The Spectator

Portrait of the week: EU negotiations, genderless babies and Brexit in court

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‘I will uphold the constitution, I will obey the law, but we will come out on 31 October,’ Boris Johnson told the BBC, adding that the EU ‘have had a bellyful of all this stuff’. After a lunch of chicken and pollock at the Bouquet Garni in Luxembourg with Jean-Claude Juncker, the President of the European Commission, he found noise from British protesters made it impossible for him to join Xavier Bettel, the Prime Minister of Luxembourg, in an open-air press conference, so Mr Bettel continued on his own, gesturing angrily to an empty podium and saying what a ‘nightmare’ of uncertainty Britain had left Europe in. A couple who belong to Extinction Rebellion have been bringing up their baby without disclosing its sex, calling it ‘them’; ‘Once our baby is old enough, they can obviously decide for themselves what gender they want to be,’ said one.

Eleven of 12 judges of the Supreme Court heard two cases on the prorogation of parliament: the first an appeal from a judgment of the High Court, in a case brought by Gina Miller, that the prorogation was a ‘purely political’ decision and was ‘not a matter for the courts’; the second an appeal from a judgment in the inner Court of Session in Scotland, which said that the prorogation was null because of its ‘improper purpose of stymieing parliament’. The Business Secretary referred the sale of the defence company Cobham to the Competition and Markets Authority on security grounds. Sirius Minerals cancelled a £400 million bond sale to finance a big potash mine in North Yorkshire.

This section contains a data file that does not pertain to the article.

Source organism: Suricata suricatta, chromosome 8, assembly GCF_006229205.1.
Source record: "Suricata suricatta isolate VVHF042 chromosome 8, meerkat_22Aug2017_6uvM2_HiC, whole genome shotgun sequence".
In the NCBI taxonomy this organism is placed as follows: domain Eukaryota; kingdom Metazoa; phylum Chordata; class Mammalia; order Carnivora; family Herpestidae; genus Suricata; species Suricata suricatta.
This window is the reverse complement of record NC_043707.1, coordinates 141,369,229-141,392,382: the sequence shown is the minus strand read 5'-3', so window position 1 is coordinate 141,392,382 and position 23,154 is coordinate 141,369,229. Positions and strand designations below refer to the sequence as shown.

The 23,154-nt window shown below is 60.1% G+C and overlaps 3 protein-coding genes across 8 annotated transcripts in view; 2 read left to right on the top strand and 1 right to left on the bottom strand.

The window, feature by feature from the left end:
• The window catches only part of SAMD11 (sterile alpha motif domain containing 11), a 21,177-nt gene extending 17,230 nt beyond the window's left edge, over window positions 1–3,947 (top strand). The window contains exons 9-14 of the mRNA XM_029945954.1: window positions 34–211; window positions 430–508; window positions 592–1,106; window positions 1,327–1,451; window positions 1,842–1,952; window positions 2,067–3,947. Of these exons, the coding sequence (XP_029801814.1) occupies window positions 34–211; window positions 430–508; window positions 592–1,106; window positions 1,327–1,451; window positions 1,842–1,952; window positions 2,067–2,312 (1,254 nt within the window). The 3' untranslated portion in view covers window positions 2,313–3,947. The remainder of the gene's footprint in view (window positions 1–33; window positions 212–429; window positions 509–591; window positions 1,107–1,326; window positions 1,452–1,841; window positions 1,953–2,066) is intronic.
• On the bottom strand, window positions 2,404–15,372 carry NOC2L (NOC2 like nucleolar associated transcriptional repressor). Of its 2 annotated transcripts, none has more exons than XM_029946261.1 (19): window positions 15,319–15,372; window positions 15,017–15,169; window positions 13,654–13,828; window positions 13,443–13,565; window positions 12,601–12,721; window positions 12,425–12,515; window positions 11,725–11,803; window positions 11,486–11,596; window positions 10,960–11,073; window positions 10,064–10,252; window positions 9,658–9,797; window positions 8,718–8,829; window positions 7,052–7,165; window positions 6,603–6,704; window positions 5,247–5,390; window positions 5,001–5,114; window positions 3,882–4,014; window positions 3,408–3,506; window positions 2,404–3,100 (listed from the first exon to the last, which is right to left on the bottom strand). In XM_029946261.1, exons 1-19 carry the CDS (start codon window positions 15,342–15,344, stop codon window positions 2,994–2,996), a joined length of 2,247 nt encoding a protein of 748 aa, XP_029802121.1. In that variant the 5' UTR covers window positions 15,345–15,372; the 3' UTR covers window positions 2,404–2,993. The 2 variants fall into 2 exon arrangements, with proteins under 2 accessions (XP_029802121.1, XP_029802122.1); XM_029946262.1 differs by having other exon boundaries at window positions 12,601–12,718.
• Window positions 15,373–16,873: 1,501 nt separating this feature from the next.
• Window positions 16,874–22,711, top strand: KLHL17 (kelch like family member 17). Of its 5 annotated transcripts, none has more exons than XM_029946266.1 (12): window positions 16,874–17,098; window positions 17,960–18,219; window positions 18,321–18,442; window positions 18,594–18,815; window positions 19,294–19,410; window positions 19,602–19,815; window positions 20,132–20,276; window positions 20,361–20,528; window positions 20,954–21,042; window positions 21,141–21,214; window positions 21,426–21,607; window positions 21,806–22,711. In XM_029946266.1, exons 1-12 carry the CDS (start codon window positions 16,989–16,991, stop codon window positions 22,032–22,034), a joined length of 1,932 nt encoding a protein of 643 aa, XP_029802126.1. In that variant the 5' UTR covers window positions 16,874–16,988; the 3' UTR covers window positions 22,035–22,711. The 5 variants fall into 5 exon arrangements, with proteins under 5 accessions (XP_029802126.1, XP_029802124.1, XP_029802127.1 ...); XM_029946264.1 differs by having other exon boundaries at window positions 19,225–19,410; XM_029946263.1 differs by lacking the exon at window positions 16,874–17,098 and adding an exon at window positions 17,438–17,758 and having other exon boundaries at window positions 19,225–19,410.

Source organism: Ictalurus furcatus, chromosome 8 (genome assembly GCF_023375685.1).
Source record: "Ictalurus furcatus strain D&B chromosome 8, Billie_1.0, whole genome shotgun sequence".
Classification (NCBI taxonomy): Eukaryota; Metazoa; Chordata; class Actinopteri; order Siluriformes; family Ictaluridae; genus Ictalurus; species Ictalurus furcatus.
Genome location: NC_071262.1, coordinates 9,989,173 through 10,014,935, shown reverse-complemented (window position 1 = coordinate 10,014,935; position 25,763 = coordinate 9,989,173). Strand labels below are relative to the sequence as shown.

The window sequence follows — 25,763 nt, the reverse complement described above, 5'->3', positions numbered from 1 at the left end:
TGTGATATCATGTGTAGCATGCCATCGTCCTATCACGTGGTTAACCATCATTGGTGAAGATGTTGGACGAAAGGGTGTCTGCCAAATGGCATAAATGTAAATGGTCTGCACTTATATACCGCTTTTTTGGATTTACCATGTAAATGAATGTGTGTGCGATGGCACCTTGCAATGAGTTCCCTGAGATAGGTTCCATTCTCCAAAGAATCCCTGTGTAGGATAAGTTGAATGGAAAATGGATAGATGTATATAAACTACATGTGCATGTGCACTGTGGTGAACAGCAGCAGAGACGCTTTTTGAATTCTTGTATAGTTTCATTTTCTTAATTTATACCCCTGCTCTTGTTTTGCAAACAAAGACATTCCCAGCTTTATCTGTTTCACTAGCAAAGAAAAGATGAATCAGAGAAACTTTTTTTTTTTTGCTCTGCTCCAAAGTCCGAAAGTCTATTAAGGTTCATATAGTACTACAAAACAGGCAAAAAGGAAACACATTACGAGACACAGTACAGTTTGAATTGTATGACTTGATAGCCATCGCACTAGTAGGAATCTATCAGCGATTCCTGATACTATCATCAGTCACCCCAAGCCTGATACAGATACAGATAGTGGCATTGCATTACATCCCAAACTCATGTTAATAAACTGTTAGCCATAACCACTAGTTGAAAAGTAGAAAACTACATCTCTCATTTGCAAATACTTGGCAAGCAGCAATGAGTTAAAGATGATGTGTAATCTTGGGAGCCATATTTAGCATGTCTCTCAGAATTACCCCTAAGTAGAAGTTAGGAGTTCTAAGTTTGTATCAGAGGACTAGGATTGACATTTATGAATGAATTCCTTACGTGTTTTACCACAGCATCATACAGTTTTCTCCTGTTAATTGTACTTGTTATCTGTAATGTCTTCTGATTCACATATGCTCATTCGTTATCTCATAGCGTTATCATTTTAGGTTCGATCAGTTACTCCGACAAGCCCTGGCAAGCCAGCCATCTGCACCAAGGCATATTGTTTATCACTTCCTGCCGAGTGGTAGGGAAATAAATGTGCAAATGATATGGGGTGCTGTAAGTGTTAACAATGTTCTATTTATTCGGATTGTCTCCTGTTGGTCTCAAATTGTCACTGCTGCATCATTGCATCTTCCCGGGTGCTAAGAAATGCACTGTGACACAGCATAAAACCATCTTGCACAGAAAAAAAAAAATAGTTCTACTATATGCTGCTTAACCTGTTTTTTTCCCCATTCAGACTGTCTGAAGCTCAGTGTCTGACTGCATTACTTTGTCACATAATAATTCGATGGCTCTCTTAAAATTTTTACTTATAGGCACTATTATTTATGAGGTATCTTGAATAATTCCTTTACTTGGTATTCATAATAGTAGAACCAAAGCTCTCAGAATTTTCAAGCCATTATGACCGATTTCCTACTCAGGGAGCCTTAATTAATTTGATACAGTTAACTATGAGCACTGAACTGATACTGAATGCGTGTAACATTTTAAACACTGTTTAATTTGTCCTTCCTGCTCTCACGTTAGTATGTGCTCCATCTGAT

British border officials intercepted 41 people in three small boats and a kayak in the Channel. French authorities then cleared a sports hall and an encampment in Dunkirk where 1,000 migrants had been living. Sarah Thomas, aged 37, swam the Channel four times in a row, non-stop, in 54 hours. David Cameron published his memoirs, which said that Boris Johnson ‘didn’t believe in’ Brexit during the referendum campaign, that Michael Gove was a ‘foam-flecked Faragist’ and that during his own schooldays at Eton he and friends had been ‘off our heads’ on cannabis. The Liberal Democrats showed off Sam Gyimah, the former Conservative minister, who had joined them. At their conference in Bournemouth members voted for a policy of revoking the Brexit process under Article 50 if the Lib Dems were elected with a majority. The government extended the deadline for suppliers to install so-called smart energy meters by four years. Rochdale market is to close next month after 768 years.

Abroad

Attacks on the Abqaiq processing plant and Khurais oilfield in Saudi Arabia disrupted half the country’s oil production, or 5 per cent of the world total. Global oil prices rose. President Donald Trump of the United States said he would release American oil reserves. Houthi rebel forces in Yemen said they had carried out the attack, but the United States insisted that drones and cruise missiles had been launched from southern Iran. Elections in Israel left no block with an overall majority. Helium prices soared because of a global shortage. The hole in the ozone layer over the Antarctic was the smallest seen for three decades.

An EU court heard appeals from both the Republic of Ireland and Apple against Ireland being ordered to recover £11.5 billion of unpaid taxes from Apple. There was an explosion at the Vector biological weapons research centre in Koltsovo, near Novosibirsk in Siberia. Four Sikh men from Punjab drowned in a slurry tank on their dairy farm near Pavia in Italy.

Cameron Ortis of the intelligence unit of the Royal Canadian Mounted Police was charged under the Security of Information Act; Brenda Lucki, the Commissioner of the RCMP, said: ‘We are aware of the potential risk to agency operations of our partners in Canada and abroad.’ Personal and financial information about almost every Ecuadorean, around 17 million people, was left openly accessible on the internet. Mr Trump confirmed that Hamza bin Laden, the son of al-Qaeda’s founder Osama bin Laden, had been killed in a US operation. A suicide bomb attack at an election rally in Afghanistan killed at least 24 people and another bomb near the American embassy in Kabul killed 22. South Africa apologised to Nigeria for attacks by mobs on foreign-owned businesses, mainly in Johannesburg, that had killed 12.                            CSH